Skyrocketing e-bike sales,   increased popularity among “non-cyclists”, and expanding bike-infrastructure all indicate the same thing: micromobility is at its transformation point. 

The micromobility industry experts have discussed long and hard the benefits of short trips or last mile trips that can be taken by bikes and scooters, thus considering only the urban environment. However, micromobility is proving to be much larger than that. It is believed that not only short trips in high-density areas will be taken with micromobility vehicles but different lengths and combinations with other transport will become the norm. It seems that the eruption of e-bikes has brought new hope and behaviours that could disrupt transportation as we see it today.

Why e-bikes disrupt the status quo?

Electric bikes are a lot like “regular” bikes except they are totally unique in attracting new cyclists. By making the starting easy for all, especially for people who might be out of shape, they are the bridge between the old and the new. By switching over to an e-bike, cyclists can conquer more hilly areas, substitute the train or their car entirely. The speed and endurance range are no longer limited. Thus, it’s still a workout but not a heavy one.

Another challenge with urban commute has been returning to the workplace without the possibility of showering. Although the best scenario would be to have showers in the office, an e-bike can resolve that possibly as well. Arriving at the office sweaty does not have to be the case.

Transit-bicycle combination under scrutiny

When the pandemic hit, the NY subway closed almost entirely down in some timeframes, leaving people that relied on transport to fight for themselves. This brings out the need for more reliable, sustainable modes of transport that people can control themselves. Flexibility being one of the strongpoints, the cyclist does not rely on the schedule nor the force major like a pandemic or other crises. An experience like this leaves people looking for more reliable means of transport, turning their attention possibly to e-bikes.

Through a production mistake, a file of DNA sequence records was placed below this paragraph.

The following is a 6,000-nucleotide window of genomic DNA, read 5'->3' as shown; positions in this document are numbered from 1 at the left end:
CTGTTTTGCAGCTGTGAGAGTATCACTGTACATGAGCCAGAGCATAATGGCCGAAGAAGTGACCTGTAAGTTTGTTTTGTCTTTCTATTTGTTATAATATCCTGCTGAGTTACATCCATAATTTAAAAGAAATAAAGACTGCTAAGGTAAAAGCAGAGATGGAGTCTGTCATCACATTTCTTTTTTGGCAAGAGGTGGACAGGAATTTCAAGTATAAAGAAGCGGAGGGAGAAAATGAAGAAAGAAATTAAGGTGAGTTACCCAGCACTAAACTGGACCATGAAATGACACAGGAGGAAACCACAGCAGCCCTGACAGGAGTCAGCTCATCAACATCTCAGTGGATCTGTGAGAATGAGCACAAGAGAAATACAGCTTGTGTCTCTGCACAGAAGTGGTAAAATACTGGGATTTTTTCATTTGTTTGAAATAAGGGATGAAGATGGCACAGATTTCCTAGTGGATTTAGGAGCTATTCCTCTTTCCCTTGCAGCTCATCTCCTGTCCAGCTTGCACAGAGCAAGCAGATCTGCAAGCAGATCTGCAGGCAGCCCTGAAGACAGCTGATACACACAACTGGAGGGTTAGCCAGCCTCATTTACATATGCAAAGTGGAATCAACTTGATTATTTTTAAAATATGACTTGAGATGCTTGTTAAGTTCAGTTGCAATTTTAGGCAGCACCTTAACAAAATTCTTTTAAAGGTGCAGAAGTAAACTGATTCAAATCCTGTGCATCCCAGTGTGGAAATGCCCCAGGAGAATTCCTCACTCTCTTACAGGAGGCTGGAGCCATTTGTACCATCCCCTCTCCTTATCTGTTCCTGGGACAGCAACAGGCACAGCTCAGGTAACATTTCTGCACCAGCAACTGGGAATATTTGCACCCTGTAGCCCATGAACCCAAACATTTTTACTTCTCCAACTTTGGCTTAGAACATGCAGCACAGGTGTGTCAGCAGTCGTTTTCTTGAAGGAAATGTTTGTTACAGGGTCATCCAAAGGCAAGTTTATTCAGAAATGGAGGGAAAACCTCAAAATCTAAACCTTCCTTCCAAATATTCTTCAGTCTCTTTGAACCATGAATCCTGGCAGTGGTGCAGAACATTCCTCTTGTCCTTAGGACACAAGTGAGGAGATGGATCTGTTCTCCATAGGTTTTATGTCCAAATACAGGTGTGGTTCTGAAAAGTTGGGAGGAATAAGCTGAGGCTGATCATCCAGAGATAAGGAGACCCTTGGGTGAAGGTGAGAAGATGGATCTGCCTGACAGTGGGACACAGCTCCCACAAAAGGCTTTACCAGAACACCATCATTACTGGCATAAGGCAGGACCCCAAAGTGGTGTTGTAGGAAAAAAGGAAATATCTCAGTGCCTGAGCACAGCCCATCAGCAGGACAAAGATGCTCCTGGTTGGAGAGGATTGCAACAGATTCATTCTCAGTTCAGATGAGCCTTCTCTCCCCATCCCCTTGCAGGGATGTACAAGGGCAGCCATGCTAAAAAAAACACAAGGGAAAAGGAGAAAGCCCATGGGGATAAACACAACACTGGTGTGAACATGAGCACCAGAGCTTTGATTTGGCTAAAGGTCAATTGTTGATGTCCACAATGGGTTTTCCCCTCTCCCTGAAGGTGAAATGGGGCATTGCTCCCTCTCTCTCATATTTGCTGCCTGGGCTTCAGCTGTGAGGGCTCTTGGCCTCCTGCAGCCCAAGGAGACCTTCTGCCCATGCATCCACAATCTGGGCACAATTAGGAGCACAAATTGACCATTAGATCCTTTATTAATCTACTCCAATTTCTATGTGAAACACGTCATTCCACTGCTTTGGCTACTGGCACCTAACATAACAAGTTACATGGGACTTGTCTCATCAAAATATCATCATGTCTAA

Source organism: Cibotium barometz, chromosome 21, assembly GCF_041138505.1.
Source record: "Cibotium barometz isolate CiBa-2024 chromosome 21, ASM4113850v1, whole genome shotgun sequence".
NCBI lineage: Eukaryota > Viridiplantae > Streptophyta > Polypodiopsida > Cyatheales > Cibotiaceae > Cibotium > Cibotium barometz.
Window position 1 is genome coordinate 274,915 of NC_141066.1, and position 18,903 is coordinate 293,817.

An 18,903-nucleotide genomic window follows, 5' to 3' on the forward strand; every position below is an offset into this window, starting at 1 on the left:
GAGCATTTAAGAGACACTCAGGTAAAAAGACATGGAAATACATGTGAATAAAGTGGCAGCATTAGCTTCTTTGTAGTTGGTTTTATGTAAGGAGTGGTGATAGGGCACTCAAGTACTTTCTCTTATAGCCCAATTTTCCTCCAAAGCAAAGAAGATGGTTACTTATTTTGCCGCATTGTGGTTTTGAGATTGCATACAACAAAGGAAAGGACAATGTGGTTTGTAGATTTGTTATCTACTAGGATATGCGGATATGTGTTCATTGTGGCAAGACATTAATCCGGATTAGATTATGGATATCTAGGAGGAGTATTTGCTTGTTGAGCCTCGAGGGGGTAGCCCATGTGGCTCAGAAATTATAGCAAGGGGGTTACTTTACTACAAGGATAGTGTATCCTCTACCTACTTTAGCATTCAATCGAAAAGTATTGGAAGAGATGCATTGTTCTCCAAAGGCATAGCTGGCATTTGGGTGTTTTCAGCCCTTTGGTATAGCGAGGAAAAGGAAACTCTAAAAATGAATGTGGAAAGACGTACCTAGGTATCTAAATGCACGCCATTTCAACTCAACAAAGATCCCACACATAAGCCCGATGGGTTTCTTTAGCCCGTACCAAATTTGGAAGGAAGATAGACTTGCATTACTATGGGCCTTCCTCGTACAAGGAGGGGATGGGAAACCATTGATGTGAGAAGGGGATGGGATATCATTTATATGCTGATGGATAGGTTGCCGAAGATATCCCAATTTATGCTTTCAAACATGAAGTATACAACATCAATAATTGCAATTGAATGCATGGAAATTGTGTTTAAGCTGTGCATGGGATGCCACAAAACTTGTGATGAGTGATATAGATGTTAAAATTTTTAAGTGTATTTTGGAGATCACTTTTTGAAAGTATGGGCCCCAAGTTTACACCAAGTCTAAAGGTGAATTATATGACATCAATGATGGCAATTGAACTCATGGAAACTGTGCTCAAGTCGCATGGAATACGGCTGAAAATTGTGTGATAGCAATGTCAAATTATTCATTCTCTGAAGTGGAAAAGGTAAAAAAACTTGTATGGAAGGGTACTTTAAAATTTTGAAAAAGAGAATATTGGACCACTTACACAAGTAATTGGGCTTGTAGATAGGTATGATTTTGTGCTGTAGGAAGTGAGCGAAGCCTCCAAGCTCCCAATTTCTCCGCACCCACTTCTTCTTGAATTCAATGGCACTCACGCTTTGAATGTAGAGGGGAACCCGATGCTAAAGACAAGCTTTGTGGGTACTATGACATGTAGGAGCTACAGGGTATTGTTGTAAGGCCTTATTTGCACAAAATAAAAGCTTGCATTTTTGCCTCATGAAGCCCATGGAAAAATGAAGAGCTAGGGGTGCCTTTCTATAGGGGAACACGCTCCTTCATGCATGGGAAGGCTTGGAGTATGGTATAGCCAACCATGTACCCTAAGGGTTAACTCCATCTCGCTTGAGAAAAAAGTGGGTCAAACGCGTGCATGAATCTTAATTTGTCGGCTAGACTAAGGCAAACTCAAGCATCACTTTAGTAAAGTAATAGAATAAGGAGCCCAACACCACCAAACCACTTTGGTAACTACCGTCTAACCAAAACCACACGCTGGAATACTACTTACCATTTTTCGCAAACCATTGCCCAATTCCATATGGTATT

Parking possibilities in transit stations and offices

While e-bikes are gaining popularity and expand the radius for micromobility vehicles, there is a downside to parking. E-bikes are usually more expensive and therefore become easy targets for evil-intentioned. Also, the need to recharge the battery makes e-bike owners plan their trips. Until the surge of e-bikes, bicycle-public transport combination was thought to be the most efficient way of commuting.

Providing the freedom and flexibility for the commuter and better amplitude to public transportation planners: if a commuter can cycle to the station that offers a direct route to their destination, for example, it requires fewer stops and therefore more efficient outcome to the planners.

It’s important to use this momentum and not be left in stagnant ways of thinking about the urban landscape. Change is due because we have been needing it all along. Covid has been the accelerator for discussions on climate change, for creating new business models and reminding us how important health and sustainable business models are. The old ways do not work, we need to drive change, mindset and behaviour. And we need to set up the proper infrastructure together.

Companies can create their green plans, measure emissions and come up with more sustainable ways to reduce their carbon footprint. While that takes time, micromobility is one of the fastest ways to get on board. Cultural changes are the most important.

Everyone needs to come together for the strength lies in the community and cooperation. Does the tax policy support sustainability and e-bikes? How to support companies and how can companies support municipalities and people? And let’s not make sustainability a buzzword but continue thriving towards making an actual change.

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